A 2013 study published in the Journal of Strength and Conditioning found that those who supplemented with caffeine before their workout reported significantly lower levels of soreness compared to a placebo, even though they were able to complete more repetitions during their lifting session.[6]

It's believed that caffeine can reduce the activity of adenosine—a substance in the body associated with fatigue that's increased during injury or heavy exercise. Decreasing the perception of pain and soreness in the days that follow a strenuous resistance-training workout may allow you to increase the number of training sessions per week and, over time, could lead to greater muscular growth.

4. Caffeine Helps Refuel You Post-Workout

It's well-established that consuming caffeine pre-workout can improve performance, but caffeine following your training session can actually help your muscles refuel at a faster rate. Research published in the Journal of Applied Physiology found that subjects who consumed caffeine with their post-workout carbs had significantly higher rates of glycogen resynthesis compared to the carb-only group.[7] In fact, the carb-plus-caffeine group had 66 percent more muscle glycogen than the carb-only group. That's 66 percent more fuel in the tank during your next workout!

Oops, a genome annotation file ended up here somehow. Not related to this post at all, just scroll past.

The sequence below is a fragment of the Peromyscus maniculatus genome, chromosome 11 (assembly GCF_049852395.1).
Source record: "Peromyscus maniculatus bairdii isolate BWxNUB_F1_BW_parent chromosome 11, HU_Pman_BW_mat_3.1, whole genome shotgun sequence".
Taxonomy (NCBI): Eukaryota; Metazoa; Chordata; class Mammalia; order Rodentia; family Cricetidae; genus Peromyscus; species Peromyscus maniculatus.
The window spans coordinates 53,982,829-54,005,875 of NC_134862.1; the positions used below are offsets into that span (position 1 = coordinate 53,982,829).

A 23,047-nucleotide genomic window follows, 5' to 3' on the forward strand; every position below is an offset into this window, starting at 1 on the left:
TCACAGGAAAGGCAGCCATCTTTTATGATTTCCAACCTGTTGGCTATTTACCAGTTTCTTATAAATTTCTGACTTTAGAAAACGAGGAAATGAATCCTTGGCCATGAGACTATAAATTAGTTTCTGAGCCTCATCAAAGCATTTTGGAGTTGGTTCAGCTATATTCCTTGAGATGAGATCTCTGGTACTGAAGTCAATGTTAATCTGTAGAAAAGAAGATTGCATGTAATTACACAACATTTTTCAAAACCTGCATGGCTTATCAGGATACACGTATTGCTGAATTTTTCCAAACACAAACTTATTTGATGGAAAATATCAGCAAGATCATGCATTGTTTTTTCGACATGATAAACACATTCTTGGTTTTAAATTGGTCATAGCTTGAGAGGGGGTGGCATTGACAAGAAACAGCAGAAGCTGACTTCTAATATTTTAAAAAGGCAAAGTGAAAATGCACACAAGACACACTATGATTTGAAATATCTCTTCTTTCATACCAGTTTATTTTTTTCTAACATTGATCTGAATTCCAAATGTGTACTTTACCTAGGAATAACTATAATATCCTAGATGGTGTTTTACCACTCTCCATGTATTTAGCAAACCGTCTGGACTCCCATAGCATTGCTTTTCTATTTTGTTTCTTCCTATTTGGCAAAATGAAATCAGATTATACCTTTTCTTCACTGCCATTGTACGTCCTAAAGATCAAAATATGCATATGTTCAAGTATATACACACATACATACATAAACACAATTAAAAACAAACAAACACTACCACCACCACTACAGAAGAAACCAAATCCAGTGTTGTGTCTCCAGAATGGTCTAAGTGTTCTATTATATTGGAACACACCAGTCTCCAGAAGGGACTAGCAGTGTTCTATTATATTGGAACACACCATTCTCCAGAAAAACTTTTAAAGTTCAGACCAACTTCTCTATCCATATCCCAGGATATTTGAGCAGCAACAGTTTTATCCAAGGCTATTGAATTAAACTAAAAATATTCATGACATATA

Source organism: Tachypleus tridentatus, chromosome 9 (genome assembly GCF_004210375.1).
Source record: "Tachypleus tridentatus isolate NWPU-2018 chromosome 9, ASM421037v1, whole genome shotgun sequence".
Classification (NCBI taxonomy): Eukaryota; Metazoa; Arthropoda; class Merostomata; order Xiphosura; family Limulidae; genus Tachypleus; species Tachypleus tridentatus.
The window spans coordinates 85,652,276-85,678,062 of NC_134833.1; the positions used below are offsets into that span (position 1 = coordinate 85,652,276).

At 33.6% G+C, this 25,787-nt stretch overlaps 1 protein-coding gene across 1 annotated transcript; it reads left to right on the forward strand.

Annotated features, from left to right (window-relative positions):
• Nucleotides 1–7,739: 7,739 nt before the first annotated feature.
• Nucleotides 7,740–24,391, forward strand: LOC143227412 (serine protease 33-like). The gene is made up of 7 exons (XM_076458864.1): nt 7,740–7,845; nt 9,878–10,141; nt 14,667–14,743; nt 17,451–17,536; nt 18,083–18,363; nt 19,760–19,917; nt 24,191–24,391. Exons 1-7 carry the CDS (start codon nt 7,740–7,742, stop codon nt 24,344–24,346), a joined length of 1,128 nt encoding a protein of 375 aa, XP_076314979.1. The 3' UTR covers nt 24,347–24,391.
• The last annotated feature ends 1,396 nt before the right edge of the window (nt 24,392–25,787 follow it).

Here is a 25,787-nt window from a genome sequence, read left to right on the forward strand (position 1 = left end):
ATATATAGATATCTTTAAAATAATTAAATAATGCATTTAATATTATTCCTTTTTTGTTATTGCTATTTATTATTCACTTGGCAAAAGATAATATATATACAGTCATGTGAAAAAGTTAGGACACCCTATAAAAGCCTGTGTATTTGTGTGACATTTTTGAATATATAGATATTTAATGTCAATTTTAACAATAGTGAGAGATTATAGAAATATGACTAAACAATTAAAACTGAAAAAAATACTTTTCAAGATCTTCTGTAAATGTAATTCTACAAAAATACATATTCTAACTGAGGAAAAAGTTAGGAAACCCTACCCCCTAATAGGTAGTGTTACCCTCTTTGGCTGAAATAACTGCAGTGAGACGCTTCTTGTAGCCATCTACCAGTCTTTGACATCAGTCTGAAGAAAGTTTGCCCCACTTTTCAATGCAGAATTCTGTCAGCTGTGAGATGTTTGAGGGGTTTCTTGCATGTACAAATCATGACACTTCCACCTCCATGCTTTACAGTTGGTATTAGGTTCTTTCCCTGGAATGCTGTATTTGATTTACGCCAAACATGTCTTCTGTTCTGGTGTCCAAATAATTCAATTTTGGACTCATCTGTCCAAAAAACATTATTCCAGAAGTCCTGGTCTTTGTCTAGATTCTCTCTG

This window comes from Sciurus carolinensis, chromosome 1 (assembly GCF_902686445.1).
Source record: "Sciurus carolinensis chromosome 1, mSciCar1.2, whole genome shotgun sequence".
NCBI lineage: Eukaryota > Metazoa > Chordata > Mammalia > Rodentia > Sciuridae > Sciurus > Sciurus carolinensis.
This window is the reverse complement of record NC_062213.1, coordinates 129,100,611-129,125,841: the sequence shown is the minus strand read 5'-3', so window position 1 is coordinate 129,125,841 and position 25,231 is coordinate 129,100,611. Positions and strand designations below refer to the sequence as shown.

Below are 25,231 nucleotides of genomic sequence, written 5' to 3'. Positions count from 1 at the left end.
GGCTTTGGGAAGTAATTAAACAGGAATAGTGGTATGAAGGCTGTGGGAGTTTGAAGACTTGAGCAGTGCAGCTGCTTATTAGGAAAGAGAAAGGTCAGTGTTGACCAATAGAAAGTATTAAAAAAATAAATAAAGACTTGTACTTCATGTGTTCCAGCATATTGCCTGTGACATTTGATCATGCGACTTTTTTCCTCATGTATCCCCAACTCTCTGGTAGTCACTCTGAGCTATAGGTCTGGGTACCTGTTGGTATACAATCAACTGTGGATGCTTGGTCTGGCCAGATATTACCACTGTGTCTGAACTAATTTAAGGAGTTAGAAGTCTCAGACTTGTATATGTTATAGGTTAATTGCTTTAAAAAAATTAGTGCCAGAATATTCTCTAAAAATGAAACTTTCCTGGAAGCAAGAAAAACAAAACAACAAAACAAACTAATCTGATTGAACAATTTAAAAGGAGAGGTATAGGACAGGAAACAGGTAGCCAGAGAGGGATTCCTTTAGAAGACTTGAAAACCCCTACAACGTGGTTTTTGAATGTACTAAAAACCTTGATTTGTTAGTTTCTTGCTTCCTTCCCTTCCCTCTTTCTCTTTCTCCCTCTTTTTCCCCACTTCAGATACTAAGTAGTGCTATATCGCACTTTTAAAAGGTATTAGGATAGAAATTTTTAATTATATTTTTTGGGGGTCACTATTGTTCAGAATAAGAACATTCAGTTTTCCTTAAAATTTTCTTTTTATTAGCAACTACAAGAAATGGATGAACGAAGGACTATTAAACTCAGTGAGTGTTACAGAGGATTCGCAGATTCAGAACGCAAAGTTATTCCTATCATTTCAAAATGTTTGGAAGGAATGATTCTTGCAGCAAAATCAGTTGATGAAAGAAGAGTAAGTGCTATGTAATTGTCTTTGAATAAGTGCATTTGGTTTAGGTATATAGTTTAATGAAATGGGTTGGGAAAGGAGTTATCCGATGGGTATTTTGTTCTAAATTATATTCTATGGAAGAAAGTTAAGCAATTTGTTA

It's well-established that consuming caffeine pre-workout can improve performance, but caffeine following your training session can actually help your muscles refuel at a faster rate.

Although scientists are not 100 percent certain how caffeine increases glycogen resynthesis, higher glucose and insulin levels, as well as an increase in the activity of several signaling enzymes responsible for glucose transport, are likely to be factors.

5. Caffeine Can Accelerate Fat Loss

Numerous studies have demonstrated caffeine's ability to enhance fat oxidation (your body's ability to break down stored fat into usable energy) during exercise.[8,9] Caffeine stimulates the nervous system and increases levels of the hormone epinephrine, both of which can signal your body to break down fat. While this alone won't cause significant fat loss, combining caffeine with proper nutrition and a well-rounded fitness program may help you shed a few extra pounds and improve your body composition.

Caffeine has also been shown to increase resting energy expenditure (or the amount of calories you burn at rest) for up to three hours post-ingestion.[10] This doesn't give you the green light to go hog-wild at an all-you-can-eat buffet , but an extra 200-300 calories burned each day could lead to noticeable weight loss over time.

How To Maximize The Benefits Of Caffeine

So what's the best way to take in your caffeine to reap all of the benefits it has to offer? Current recommendations state that for performance benefits, trained individuals should consume 1-2 milligrams per pound of body weight 30-60 minutes prior to exercise, never exceeding more than 400 milligrams per day 11 Because each person responds a little differently to caffeine, start on the lower end and gradually increase your dosage from there. Just be warned that too much caffeine can leave you feeling nauseated, coping with a stomachache, or suffering from the caffeine jitters.